Dylan Sang Here: Modernist Look Building Landmarked

look building 2 Dylan Sang Here: Modernist Look Building Landmarked

The Landmarks Preservation Commission today unanimously added the 21-story “Look Building” to its list of midtown landmarks. The white-brick, multi-tiered office tower, located at 488 Madison Avenue, between 51st and 52nd streets, was under consideration by the commission after its staff completed a survey of around 500 midtown buildings.

Designed by architecture firm Emery Roth & Sons, and named after one of its first tenants, Look magazine, the structure is one of nine modernist city buildings that have been stamped with the landmark designation over the past seven years.

Esquire magazine, Pocket Books, and music publisher Witmark & Sons—which had a studio where a young Bob Dylan produced demo recordings in the 1960s—have been tenants in the building, which was completed in 1950.

The Look Building features tightly rounded corners, multiple setbacks, and bands of ribbon-like windows, giving it a strong horizontal emphasis. Now owned by the Feil Organization and the John D. and Catherine T. MacArthur Foundation, the building was originally sold to the Metropolitan Life Insurance Company in 1953.

“The Look Building helped establish European Modernism as a fashionable, though practical, approach for office towers that were constructed in Manhattan’s business districts after the Second World War,” Landmarks chairman Robert B. Tierney said in a press release sent out this morning. (The Observer‘s Emily Geminder profiled the building in March.)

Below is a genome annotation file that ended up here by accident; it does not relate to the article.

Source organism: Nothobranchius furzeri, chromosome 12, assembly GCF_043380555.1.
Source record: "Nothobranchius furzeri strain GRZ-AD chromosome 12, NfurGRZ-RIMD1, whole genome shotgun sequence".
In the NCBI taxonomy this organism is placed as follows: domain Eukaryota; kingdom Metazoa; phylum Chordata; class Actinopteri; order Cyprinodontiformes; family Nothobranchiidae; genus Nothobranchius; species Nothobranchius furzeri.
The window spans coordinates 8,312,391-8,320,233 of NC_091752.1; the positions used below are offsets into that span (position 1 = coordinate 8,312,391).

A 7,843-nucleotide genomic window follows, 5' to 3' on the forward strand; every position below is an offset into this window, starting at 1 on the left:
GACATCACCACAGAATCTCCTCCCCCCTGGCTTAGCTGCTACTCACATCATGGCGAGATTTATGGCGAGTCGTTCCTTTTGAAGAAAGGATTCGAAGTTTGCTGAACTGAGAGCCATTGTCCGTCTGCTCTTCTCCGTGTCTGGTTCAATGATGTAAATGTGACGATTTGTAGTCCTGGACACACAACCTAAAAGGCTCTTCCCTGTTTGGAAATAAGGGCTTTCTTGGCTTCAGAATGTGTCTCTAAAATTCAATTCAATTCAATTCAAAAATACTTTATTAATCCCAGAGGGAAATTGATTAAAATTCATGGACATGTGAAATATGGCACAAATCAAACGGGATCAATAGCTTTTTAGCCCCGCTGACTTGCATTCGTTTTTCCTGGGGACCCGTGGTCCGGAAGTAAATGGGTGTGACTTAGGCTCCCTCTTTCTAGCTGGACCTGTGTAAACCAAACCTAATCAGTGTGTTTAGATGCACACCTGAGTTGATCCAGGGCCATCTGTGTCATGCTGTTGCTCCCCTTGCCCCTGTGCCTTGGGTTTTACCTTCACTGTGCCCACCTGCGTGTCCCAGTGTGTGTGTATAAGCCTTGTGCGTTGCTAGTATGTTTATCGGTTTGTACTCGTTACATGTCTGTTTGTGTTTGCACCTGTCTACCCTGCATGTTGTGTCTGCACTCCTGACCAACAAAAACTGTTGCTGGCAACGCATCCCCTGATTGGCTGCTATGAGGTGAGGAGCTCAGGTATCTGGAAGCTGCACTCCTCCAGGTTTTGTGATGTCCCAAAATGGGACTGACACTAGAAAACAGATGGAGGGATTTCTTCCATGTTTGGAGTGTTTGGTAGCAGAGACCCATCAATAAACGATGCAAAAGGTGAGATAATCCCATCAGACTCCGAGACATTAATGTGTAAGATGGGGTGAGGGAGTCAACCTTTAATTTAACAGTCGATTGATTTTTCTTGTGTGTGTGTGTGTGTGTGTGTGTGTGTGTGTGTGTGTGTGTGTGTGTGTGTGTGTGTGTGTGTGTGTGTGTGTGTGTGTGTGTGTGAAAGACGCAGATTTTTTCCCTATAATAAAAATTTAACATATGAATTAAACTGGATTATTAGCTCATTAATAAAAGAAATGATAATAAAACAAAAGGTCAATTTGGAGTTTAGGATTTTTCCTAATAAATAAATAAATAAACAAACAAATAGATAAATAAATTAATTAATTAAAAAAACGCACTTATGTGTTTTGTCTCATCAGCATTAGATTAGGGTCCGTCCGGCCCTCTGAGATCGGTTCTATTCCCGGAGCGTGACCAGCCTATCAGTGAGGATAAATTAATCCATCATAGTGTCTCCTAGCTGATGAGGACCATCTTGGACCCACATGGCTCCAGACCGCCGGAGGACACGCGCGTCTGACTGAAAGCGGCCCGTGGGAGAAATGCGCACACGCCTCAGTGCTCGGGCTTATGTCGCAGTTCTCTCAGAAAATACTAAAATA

In other landmark news, the commission also unanimously approved landmark status for the Beaux Arts-style Middleton Burrill House, a five-story Murray Hill mansion at 36 East 38th Street, between Madison and Park avenues.

The commission made some advances in Brooklyn, too, agreeing to hold public hearings on proposals for two historic districts—the proposed Wallabout Historic District (55 houses along Vanderbilt Avenue), and the Park Place Historic District (a group of 13 Romanesque Revival row houses in Crown Heights).

slevin@observer.com